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Victoria Buttons

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Location: Wakarusa, KS
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Ongka's Big Moka- New Guinea (An Essay For Anthropology)

2011-04-30
By: Victoria Buttons
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Ongka's Big Moka
A Moka is almost like a festival. Pigs, presents and food are given from the Big-Men hosting it to other Big-Men and villagers. To give more gifts than any other Big-Man would gain him the most status. Of course in almost any society, being generous is not always a charitable practice. The Big-Man hosting the party expects not only to gain status and respect, but also to some day be repaid. After all, it can take years to prepare for just one Moka. Alot of conspiring goes on to choose the right date, if anything goes wrong then they must choose a new one. In the movie after Ongka chooses a date, not only does a Big-Man from an enemy tribe mysteriously die. But also a competing Big-Man starts trouble by saying he was the one that killed the enemy Big-Man with sorcery.

Ongka feels like the most important part of his life is his Moka. He had prepared for it for 5 years. What I noticed to be a very important attribute is his patience. He seemed to be wise enough to just wait, plan, and conspire, even though he just wanted to get it over with. To have that kind of self controls speaks wonders about a person. He was also very thrifty, and knew how to save money. The fact that the community had an income, yet they stayed with their traditions instead of becoming globalized is very suprising to me.

Another important characteristic was how he spoke. He was very influential, stern, and relentless. If he wanted something done he would constantly let that person know that it needed to be done. It was really almost annoying. Which seemed to work on his behalf, because people would do what he wanted just to get him to leave them alone. It wasn't just that he was a nag though. Ongka was so good at speaking and influencing that he stopped mourning warriors from killing someone that they thought killed their Big-Man. To be so influential that you can stop enraged warriors from an enemy band is pretty amazing.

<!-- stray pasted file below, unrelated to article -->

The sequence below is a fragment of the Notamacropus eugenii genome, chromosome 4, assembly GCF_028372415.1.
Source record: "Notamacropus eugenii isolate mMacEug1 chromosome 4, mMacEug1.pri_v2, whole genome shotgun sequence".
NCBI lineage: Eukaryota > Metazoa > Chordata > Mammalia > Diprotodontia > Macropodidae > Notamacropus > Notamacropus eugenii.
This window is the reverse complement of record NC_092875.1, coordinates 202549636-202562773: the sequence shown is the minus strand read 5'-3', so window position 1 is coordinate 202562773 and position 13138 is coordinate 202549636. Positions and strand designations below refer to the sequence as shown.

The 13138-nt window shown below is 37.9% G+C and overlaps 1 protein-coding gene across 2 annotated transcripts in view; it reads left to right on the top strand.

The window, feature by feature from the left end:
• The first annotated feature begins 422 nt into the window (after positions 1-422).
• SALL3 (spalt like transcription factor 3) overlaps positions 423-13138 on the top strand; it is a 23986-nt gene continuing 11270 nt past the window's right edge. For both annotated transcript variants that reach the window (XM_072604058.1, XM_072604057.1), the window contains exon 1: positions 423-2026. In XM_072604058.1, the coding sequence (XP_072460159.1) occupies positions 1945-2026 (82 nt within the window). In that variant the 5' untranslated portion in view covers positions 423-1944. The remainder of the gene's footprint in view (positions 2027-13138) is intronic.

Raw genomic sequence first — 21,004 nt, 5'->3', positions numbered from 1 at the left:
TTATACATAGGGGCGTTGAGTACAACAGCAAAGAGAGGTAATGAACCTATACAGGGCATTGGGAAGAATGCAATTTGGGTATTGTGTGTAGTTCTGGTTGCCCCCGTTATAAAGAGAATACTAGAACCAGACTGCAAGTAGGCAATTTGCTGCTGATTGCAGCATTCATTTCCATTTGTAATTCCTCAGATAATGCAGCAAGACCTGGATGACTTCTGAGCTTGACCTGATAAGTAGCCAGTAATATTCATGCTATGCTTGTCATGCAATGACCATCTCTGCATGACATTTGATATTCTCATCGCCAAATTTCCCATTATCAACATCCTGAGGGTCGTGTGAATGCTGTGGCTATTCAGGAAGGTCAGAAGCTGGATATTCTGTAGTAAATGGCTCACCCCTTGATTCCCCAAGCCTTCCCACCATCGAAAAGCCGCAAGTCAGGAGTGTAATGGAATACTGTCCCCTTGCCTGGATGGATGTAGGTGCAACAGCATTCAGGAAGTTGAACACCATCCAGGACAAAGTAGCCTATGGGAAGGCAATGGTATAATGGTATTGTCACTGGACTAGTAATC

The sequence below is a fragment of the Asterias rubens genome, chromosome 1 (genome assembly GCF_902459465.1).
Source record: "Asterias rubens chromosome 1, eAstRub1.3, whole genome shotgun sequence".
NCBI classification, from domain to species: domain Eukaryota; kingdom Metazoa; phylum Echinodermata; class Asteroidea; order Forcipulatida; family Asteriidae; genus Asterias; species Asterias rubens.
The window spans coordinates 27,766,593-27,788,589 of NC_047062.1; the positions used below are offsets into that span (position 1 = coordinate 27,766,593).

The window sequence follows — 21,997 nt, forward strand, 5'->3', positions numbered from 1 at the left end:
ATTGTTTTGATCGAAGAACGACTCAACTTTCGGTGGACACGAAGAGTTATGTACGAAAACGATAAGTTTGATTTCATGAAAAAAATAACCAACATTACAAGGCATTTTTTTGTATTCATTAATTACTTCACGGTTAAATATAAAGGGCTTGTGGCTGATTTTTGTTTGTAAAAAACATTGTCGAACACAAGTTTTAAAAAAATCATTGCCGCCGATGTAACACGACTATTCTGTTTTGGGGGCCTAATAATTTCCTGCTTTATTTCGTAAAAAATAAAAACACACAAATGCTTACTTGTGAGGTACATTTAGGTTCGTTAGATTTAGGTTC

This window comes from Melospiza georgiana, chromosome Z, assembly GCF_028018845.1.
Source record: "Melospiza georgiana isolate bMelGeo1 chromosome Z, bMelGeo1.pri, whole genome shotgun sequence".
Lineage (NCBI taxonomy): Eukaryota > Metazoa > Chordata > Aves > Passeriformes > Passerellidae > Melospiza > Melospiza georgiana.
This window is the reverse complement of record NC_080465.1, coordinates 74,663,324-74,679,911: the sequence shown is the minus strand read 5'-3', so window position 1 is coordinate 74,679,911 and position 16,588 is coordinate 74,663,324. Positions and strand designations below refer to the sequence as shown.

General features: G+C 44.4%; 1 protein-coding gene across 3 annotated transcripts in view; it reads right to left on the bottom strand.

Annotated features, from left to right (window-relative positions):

He had many wives to help take care of the many pigs that he accumilated over the years for his Moka. The fact that he could afford 5 wives was an achievement on its own. I think that having a support group is a very helpful benefit to being a Big-Man, even if its not really a characteristic. Through his 5 wives he had many in-laws and extended relatives that no doubt wanted the best for speficially their girl. Whats better for a daughter than to be married to a very important, successful Big-Man? So even if they did not truly like him, they still were biased towards him instead of another Big-Man.

Big-Men have no offical leadership or laws on their side. Its a status that is hard to gain, but easily taken away. Usually an elder man, the Big-Man must constantly compete with other Big-Men for the highest status. Since its just an informal postition, Big-Man must gain respect and influence through example. To just talk and not do would be a disgrace upon his name, so often times you will find Big-Men participating in common chores. He can not command, but instead give advice. Reciprocity and redistribution is manipulated by competing Big-Men to gain status. Hosting a Moka is a very important tradition that gains the Big-Man alot of status. Patience, speech making, hard-working, influential, relentless and generousity are all important attributes you should find in a Big-Man. Ongka had all of these.

☮ soaring eagle ॐ
11/22/11 05:14:45PM @soaring-eagle:

thats very szimular to the native american potlatch i made a blog post about a few months ago i think its called an economy of giving but i cant remember what i called kt lol


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